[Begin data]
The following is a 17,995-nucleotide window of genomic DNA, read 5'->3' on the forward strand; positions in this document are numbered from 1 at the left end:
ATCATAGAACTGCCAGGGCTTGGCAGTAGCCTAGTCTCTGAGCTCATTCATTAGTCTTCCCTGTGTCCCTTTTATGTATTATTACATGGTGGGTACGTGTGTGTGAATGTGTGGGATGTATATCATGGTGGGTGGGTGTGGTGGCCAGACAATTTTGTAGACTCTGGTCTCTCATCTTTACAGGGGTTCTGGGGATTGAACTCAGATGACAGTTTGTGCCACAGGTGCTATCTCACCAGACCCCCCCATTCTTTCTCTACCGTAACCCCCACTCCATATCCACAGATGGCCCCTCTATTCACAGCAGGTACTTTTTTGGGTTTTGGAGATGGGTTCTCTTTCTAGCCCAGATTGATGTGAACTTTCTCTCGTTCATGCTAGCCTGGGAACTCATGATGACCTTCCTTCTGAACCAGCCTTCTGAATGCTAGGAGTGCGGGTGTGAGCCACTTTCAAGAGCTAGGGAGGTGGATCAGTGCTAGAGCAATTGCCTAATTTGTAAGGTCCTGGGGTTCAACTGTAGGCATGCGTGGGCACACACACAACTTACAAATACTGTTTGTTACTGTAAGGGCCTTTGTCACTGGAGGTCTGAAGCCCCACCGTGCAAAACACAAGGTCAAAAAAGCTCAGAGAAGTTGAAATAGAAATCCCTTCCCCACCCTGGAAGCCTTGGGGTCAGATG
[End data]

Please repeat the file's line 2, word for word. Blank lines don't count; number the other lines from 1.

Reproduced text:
ATCATAGAACTGCCAGGGCTTGGCAGTAGCCTAGTCTCTGAGCTCATTCATTAGTCTTCCCTGTGTCCCTTTTATGTATTATTACATGGTGGGTACGTGTGTGTGAATGTGTGGGATGTATATCATGGTGGGTGGGTGTGGTGGCCAGACAATTTTGTAGACTCTGGTCTCTCATCTTTACAGGGGTTCTGGGGATTGAACTCAGATGACAGTTTGTGCCACAGGTGCTATCTCACCAGACCCCCCCATTCTTTCTCTACCGTAACCCCCACTCCATATCCACAGATGGCCCCTCTATTCACAGCAGGTACTTTTTTGGGTTTTGGAGATGGGTTCTCTTTCTAGCCCAGATTGATGTGAACTTTCTCTCGTTCATGCTAGCCTGGGAACTCATGATGACCTTCCTTCTGAACCAGCCTTCTGAATGCTAGGAGTGCGGGTGTGAGCCACTTTCAAGAGCTAGGGAGGTGGATCAGTGCTAGAGCAATTGCCTAATTTGTAAGGTCCTGGGGTTCAACTGTAGGCATGCGTGGGCACACACACAACTTACAAATACTGTTTGTTACTGTAAGGGCCTTTGTCACTGGAGGTCTGAAGCCCCACCGTGCAAAACACAAGGTCAAAAAAGCTCAGAGAAGTTGAAATAGAAATCCCTTCCCCACCCTGGAAGCCTTGGGGTCAGATG